A “new entity” undertaking a narrower breadth of roles is being envisaged as a likely replacement to SportAccord, insidethegames has been told.
It follows belated confirmation that Russia has withdrawn its contract to host next year’s SportAccord Convention in Sochi, as well as the subsequent three editions that it had loosely committed to stage, an open secret within the Olympic Movement over the last month but something only now officially confirmed.
When revealing this to insidethegames here today, Association of Summer Olympic International Federations (ASOIF) executive director Andrew Ryan claimed at least four alternative cities have already expressed interest in hosting the annual event.
Confirmation of Russia’s withdrawal is therefore a “big relief”, he claimed, as it allows a process to find a replacement host to officially begin, a hunt expected to remain under the control of SportAccord Convention managing director Nis Hatt.
At present, a 45 per cent stake in the Convention is owned by SportAccord, with 35 per cent controlled by ASOIF, 15 per cent by the Association of Winter Olympic International Federations (AIOWF) and a further “floating” five per cent.
But, while there is a collective will to sustain the annual Convention, considered a vital meeting point for all stakeholders in the Olympic Movement and the venue for meetings and General Assemblies for all the constituent bodies, the future of SportAccord itself appears far less certain.
At an “informal” dinner meeting at the Beau Rivage Hotel last night, it was suggested that a new body could emerge of which the primary responsibility is simply to organise the Convention.
Many of the other roles played by SportAccord were deemed unnecessary as similar responsibilities are already carried out by other bodies such as the IOC and Association of National Olympic Committees (ANOC).
What roles this body could play will have to be discussed with all stakeholders, Ryan explained, with some sort of anti-doping responsibility or commitment to organise an event like the World Mind Games, possible.
But it will certainly be far smaller than the sweeping influence envisaged by former SportAccord head, Marius Vizer, who resigned last week following a widespread loss of support after he fiercely criticised the International Olympic Committee (IOC).
After Vizer accused the IOC of a lack of transparency and claimed that its President Thomas Bach had tried to block a number of initiatives, every Summer Olympic sport body except for the Vizer-led International Judo Federation signed a letter supporting the decision of ASOIF to “disassociate” its affiliation with SportAccord.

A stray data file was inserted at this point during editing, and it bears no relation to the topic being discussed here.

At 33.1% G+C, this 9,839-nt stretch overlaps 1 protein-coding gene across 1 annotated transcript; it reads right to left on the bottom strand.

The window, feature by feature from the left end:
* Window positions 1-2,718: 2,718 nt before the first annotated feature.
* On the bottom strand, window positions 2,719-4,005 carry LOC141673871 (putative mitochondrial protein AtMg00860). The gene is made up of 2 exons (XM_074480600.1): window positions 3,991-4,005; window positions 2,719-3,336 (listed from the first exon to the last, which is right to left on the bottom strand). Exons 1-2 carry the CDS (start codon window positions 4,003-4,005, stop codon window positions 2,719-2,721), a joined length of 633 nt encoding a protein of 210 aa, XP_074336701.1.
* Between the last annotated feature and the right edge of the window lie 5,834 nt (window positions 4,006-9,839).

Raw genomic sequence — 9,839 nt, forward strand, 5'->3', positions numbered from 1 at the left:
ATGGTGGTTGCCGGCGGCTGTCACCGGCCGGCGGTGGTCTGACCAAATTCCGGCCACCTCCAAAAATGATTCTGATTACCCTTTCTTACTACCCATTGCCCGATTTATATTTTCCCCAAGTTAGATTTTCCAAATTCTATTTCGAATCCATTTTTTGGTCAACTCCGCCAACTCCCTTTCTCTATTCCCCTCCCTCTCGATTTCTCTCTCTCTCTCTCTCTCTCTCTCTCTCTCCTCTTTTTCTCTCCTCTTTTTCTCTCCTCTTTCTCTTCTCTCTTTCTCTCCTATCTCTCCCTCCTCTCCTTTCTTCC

The International Paralympic Committee, Commonwealth Games Federation, AWOIF and Association of IOC Recognised International Sports Federations (ARISF) all made similar moves and 22 Olympic sports and seven non-Olympic sports withdrew or suspended their membership before Vizer resigned on May 31.
Peruvian capital Lima also withdrew as host of the SportAccord-organised World Combat Games, which had been due to take place in 2017, casting doubt on the future of that event,.
It can be assumed Russia will withdraw from hosting the World Beach Games in 2019, leaving ANOC to take up the mantle of that event.
“We can thank the former President of SportAccord for bringing this to the front so we can solve all these issues that are causing problems,” Ryan told insidethegames.
With regard to services, he pointed out how they “need to be responsible and look at a way to find these services to operate”, before outlining how the IOC had already committed to providing some support to replace roles previously provided by SportAccord.
Such action, if it materialises, would represent a distinct historical repetition, with both ASOIF and AIOWF having been set up in the early 1980s during the tenure of former IOC President Juan Antonio Samaranch precisely to reduce the power of the General Association of International Sports Federations (GAISF), the body which several decades later became known as SportAccord.
But many questions remain, such as whether the new entity will assume the 45 per cent stake in the SportAccord Convention or, if not, who else will cover this cost.
As it stands, SportAccord senior vice-president Gian-Franco Kasper appears to be fulfilling the SportAccord Presidential roles, but only on a very ad-hoc and short-term basis, with plans for the new body having detracted from immediate decisions on next steps therein.
There is also likely to be many varying opinions on the new plans with former secretary general and International Softball President Don Porter having told insidethegames today that the body should return to its original GAISF name and role.
He added: “The commercialisation of SportAccord was overdone, and was not intended as a competitor with the IOC and the NOCs, but to unite the Federations in a common cause to help solve problems common among the Federations and communicate to improve competitions and development of sport.”
This article was republished with permission from the original publisher, Inside the Games.